Effect of verapamil on Enterococcus faecalis, Escherichia coli and on DNA damage induced by copper and iron
Verapamil is commonly used oral drug for treatment of high blood pressure and heart diseases worldwide. Here, we investigated the effect of verapamil on two of human intestinal flora bacterial strains Enterococcus faecalis and Escherichia coli using the broth medium dilution method and agar disc diffusion method. In addition, DNA was treated with verapamil, verapamil plus H2O2, verapamil plus ascorbic acid, verapamil plus iron and verapamil plus copper and analyzed by agarose gel electrophoresis. The interaction of verapamil with DNA was investigated by UV-Vis spectrophotometer and in silico methods. Verapamil inhibited the growth of both E. faecalis and E. coli up to 90% at concentrations of 9, 18 and 25 mM. The concentration of 9 mM (480 mg dose) of the drug was found as both MIC and MBC value for the two bacterial strains. The drug did not show any breaking or protective effect on the supercoiled plasmid DNA. In the UV-Vis spectrophotometer analysis, verapamil did not show any interaction with the DNA. In contrast, in silico analysis showed the drug to bind to a minor groove of double helix DNA by hydrogen bonds and hydrophobic interactions with the binding energy of 7.3 kcal/mol and binding constant (Kb) value of 2.3×105 M-1.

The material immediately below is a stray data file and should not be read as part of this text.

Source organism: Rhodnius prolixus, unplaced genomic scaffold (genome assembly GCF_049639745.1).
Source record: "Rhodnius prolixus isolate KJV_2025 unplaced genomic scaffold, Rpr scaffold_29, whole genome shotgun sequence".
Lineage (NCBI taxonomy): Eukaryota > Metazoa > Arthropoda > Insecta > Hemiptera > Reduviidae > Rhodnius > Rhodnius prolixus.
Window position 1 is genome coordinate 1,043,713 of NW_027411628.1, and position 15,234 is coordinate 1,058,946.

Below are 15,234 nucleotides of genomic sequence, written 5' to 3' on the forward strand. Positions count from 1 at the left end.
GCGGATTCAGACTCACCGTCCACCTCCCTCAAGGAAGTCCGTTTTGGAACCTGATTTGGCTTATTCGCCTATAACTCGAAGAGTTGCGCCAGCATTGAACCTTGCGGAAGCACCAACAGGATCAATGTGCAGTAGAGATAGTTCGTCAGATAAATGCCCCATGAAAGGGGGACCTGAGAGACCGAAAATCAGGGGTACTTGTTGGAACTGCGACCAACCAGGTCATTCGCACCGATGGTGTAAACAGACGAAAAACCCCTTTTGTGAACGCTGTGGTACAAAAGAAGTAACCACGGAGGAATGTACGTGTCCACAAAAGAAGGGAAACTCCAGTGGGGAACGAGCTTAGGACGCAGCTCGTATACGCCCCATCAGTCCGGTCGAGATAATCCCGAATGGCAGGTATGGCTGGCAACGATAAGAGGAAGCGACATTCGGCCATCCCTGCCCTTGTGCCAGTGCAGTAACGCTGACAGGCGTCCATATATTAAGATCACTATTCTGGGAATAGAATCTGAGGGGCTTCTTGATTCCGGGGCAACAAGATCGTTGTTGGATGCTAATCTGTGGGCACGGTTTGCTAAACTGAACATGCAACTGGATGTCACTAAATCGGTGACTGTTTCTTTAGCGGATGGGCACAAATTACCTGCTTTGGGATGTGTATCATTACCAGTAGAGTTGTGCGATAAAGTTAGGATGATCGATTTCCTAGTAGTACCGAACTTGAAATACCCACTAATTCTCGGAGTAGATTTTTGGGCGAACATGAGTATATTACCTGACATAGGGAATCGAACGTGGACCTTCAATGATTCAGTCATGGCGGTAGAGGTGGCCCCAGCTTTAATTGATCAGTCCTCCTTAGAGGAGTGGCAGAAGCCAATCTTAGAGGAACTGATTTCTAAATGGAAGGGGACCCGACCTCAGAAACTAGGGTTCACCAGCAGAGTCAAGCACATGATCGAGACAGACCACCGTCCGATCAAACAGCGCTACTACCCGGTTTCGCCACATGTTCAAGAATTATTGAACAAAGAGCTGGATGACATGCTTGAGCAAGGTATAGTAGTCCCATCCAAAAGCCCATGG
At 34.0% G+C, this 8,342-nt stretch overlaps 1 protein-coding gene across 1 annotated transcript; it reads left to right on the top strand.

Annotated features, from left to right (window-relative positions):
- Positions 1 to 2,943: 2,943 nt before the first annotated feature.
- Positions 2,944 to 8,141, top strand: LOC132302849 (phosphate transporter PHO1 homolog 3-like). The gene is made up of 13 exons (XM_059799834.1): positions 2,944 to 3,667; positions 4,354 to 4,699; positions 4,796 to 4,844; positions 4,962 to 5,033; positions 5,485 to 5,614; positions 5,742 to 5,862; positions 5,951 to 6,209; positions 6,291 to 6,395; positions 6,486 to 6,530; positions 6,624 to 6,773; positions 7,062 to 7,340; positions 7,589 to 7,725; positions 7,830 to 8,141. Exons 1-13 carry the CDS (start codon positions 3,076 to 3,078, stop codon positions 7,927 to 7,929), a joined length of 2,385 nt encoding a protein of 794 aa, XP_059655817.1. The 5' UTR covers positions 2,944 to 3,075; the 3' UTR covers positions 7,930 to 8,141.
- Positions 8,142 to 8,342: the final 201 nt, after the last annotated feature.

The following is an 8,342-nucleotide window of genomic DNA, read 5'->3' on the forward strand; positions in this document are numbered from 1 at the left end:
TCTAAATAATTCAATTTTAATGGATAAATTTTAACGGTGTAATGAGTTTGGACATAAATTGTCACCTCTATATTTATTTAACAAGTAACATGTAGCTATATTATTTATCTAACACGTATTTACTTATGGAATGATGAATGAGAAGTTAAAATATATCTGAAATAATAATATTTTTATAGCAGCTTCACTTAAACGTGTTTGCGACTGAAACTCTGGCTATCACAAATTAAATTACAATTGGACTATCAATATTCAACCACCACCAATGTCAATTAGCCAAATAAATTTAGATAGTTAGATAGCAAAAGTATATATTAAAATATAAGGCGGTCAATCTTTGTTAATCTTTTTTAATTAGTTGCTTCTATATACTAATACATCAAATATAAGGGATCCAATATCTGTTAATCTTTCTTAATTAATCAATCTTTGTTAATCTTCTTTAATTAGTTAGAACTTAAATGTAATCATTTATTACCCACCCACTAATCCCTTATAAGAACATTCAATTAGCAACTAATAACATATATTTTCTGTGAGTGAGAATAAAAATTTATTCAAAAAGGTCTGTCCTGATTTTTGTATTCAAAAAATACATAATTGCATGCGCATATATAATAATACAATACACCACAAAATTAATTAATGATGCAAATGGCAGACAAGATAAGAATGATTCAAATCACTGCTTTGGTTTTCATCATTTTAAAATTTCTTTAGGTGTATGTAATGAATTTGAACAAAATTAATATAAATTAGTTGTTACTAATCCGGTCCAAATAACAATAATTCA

Binding energy; Docking; Drug-DNA interactions; Gut flora; High blood pressure; Hypertension; Intestinal flora bacteria
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